The --init option has been enhanced with a new ability: autoconfiguration. Now, in addition to answering a questionnaire or using a popular shareable config, you can also specify files to inspect to generate your configuration. This will create a configuration file that is based on the most common patterns found in your code. Read more about this feature in IanVS’s blog post.

Shareable Config Changes

Shareable configs now evaluate both the parser and extends fields as relative to the location of the config file itself. So you can use relative paths in both fields, and references to npm packages first check the node_modules directory in the same directory as the shareable config.

Unicode BOM Support

If your files use a Unicode BOM, ESLint now properly handles parsing and evaluating your code and won’t get confused by its presence.

Built-In Global Variables

Prior to 2.0.0, new global variables that were standardized as part of ES6 such as Promise, Map, Set, and Symbol were included in the built-in global environment. This could lead to potential issues when, for example, no-undef permitted use of the Promise constructor even in ES5 code where promises are unavailable. In 2.0.0, the built-in environment only includes the standard ES5 global variables, and the new ES6 global variables have been moved to the es6 environment.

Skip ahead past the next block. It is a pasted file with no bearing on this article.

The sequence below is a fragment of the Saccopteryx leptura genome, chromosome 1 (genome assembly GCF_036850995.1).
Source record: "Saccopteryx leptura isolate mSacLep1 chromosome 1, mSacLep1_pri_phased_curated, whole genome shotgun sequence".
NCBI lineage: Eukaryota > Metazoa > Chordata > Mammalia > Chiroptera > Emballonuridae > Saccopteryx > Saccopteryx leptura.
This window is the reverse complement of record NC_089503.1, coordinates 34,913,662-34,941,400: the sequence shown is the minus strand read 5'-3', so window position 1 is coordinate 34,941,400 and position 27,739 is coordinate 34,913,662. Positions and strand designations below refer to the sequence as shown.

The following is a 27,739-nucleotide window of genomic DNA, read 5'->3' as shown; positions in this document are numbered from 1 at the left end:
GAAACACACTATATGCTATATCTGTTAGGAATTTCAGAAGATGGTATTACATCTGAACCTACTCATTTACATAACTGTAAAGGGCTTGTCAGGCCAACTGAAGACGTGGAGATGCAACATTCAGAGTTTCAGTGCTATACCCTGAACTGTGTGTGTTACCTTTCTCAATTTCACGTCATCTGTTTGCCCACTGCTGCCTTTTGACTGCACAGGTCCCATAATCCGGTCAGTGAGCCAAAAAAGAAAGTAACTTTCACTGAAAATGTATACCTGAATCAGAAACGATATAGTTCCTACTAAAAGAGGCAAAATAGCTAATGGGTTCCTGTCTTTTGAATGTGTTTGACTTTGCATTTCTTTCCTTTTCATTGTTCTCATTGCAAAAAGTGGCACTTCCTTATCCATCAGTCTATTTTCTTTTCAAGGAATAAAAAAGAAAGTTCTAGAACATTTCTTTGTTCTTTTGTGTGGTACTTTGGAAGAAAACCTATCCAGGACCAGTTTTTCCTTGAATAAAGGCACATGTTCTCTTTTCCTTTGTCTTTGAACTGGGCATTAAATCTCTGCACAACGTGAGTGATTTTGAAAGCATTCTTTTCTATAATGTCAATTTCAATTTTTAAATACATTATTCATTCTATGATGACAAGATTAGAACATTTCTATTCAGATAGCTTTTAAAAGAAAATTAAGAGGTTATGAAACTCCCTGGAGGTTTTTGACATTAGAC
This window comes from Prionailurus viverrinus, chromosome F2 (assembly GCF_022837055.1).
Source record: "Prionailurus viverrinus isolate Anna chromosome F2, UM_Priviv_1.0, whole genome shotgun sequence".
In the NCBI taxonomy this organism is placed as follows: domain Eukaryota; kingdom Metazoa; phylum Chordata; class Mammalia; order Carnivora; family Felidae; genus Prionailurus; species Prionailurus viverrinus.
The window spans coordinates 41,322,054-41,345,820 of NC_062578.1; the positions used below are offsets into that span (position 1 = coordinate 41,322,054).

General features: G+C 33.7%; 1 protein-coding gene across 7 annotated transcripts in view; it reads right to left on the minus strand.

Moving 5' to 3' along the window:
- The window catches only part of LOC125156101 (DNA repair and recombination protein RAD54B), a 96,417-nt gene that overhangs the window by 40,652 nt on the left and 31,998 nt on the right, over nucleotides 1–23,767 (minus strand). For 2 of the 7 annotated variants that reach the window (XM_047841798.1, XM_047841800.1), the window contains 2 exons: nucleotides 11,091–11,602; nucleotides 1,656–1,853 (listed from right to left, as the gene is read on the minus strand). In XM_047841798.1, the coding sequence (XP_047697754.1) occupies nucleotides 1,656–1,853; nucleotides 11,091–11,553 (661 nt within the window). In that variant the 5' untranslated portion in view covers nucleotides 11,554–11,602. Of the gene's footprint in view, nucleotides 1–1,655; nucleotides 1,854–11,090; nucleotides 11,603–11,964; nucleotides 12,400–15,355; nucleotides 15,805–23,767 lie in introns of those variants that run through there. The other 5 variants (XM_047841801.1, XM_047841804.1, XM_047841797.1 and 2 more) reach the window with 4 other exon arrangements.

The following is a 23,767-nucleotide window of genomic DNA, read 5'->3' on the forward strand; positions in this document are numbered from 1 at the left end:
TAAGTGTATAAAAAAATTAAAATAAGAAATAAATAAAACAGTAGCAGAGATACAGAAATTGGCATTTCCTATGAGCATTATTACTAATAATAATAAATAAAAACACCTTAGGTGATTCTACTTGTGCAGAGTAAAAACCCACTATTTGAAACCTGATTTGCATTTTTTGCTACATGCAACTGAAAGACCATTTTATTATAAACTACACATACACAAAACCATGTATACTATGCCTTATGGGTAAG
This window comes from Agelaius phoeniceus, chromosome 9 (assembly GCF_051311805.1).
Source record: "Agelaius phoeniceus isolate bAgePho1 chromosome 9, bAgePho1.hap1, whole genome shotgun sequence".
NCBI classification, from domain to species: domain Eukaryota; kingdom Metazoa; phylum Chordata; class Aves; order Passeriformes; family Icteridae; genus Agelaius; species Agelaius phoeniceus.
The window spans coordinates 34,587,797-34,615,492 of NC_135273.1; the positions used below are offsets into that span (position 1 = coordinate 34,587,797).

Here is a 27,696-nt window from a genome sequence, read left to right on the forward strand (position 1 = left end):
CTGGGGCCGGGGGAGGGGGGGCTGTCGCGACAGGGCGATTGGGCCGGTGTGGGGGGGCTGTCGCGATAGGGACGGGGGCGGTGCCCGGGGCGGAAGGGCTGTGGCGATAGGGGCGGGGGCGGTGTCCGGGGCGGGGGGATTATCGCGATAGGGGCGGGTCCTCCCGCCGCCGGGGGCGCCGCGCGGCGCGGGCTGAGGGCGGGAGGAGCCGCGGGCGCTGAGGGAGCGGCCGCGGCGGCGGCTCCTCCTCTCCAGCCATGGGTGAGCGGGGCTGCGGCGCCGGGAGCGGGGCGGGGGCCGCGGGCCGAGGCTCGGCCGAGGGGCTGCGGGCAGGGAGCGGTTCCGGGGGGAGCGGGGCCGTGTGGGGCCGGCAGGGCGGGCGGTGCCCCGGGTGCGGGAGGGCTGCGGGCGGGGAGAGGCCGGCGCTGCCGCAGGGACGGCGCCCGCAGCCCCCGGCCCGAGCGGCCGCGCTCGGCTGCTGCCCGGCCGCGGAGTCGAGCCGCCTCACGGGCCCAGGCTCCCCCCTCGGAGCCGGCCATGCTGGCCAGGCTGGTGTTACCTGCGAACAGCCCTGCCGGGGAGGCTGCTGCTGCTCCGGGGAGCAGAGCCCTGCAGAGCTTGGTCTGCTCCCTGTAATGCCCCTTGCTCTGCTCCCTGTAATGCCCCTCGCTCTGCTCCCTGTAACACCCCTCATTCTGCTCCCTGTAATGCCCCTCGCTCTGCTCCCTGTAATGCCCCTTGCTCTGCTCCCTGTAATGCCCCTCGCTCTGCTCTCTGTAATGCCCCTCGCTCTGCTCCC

Read more in the migration guide.

eslint:recommended Updated

We’ve updated the rules we recommend as a starting point. If you’re extending eslint:recommended, then you should double-check your code after upgrading as there are new recommended rules (all of the added rules help identify errors, no stylistic rules were added).

Removing no-arrow-condition, Adding no-confusing-arrow

In looking at our rules, we discovered that no-arrow-condition actually overlapped with no-constant-condition, so we have removed no-arrow-condition as a core rule. The no-constant-condition will pick up the same errors as no-arrow-condition.

There was an additional condition that had been part of no-arrow-condition incorrectly, which checked for the use of arrow functions in conditional expressions. This functionality is now in the no-confusing-arrow rule.

New Visual Studio Formatter

We’ve added a new formatter called visualstudio, which formats the results into a format that Visual Studio understands. If you use Visual Studio with ESLint, this new formatter makes the console output interactive, so you can click on a warning and be taken straight to the location in the file.

New Rules

There are several new rules for this release:

Breaking Changes (v2.0.0-rc.0)

Breaking Changes (v2.0.0-beta.3)

Breaking Changes (v2.0.0-beta.2)

Breaking Changes (v2.0.0-beta.1)

Breaking Changes (v2.0.0-alpha-2)

Breaking Changes (v2.0.0-alpha-1)

Features (v2.0.0-rc.0)

Features (v2.0.0-beta.3)

Features (v2.0.0-beta.2)

Features (v2.0.0-beta.1)

Features (v2.0.0-alpha-2)

Features (v2.0.0-alpha-1)

Enhancements (v2.0.0-rc.0)

Enhancements (v2.0.0-beta.3)

Enhancements (v2.0.0-beta.2)

Enhancements (v2.0.0-beta.1)

Enhancements (v2.0.0-alpha-2)

Enhancements (v2.0.0-alpha-1)

Bug Fixes (v2.0.0-rc.0)

Bug Fixes (v2.0.0-beta.3)

Bug Fixes (v2.0.0-beta.2)

Bug Fixes (v2.0.0-beta.1)

Bug Fixes (v2.0.0-alpha-2)

Bug Fixes (v2.0.0-alpha-1)

Documentation (v2.0.0-rc.0)

Documentation (v2.0.0-beta.3)

Documentation (v2.0.0-beta.2)

Documentation (v2.0.0-beta.1)

Documentation (v2.0.0-alpha-2)

Documentation (v2.0.0-alpha-1)

Dependency Upgrades (v2.0.0-beta.2)

Dependency Upgrades (v2.0.0-beta.1)

Dependency Upgrades (v2.0.0-alpha-2)

Dependency Upgrades (v2.0.0-alpha-1)